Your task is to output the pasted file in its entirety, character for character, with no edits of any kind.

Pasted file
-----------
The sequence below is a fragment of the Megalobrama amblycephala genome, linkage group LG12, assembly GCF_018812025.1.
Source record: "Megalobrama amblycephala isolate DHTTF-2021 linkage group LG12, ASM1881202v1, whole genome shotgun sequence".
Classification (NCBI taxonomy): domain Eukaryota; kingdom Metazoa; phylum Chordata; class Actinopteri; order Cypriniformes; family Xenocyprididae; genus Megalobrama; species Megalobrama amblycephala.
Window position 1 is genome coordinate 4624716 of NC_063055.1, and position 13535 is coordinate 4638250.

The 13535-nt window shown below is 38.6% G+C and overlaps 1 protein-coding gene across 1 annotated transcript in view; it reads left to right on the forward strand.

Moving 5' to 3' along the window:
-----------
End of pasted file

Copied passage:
The sequence below is a fragment of the Megalobrama amblycephala genome, linkage group LG12, assembly GCF_018812025.1.
Source record: "Megalobrama amblycephala isolate DHTTF-2021 linkage group LG12, ASM1881202v1, whole genome shotgun sequence".
Classification (NCBI taxonomy): domain Eukaryota; kingdom Metazoa; phylum Chordata; class Actinopteri; order Cypriniformes; family Xenocyprididae; genus Megalobrama; species Megalobrama amblycephala.
Window position 1 is genome coordinate 4624716 of NC_063055.1, and position 13535 is coordinate 4638250.

The 13535-nt window shown below is 38.6% G+C and overlaps 1 protein-coding gene across 1 annotated transcript in view; it reads left to right on the forward strand.

Moving 5' to 3' along the window: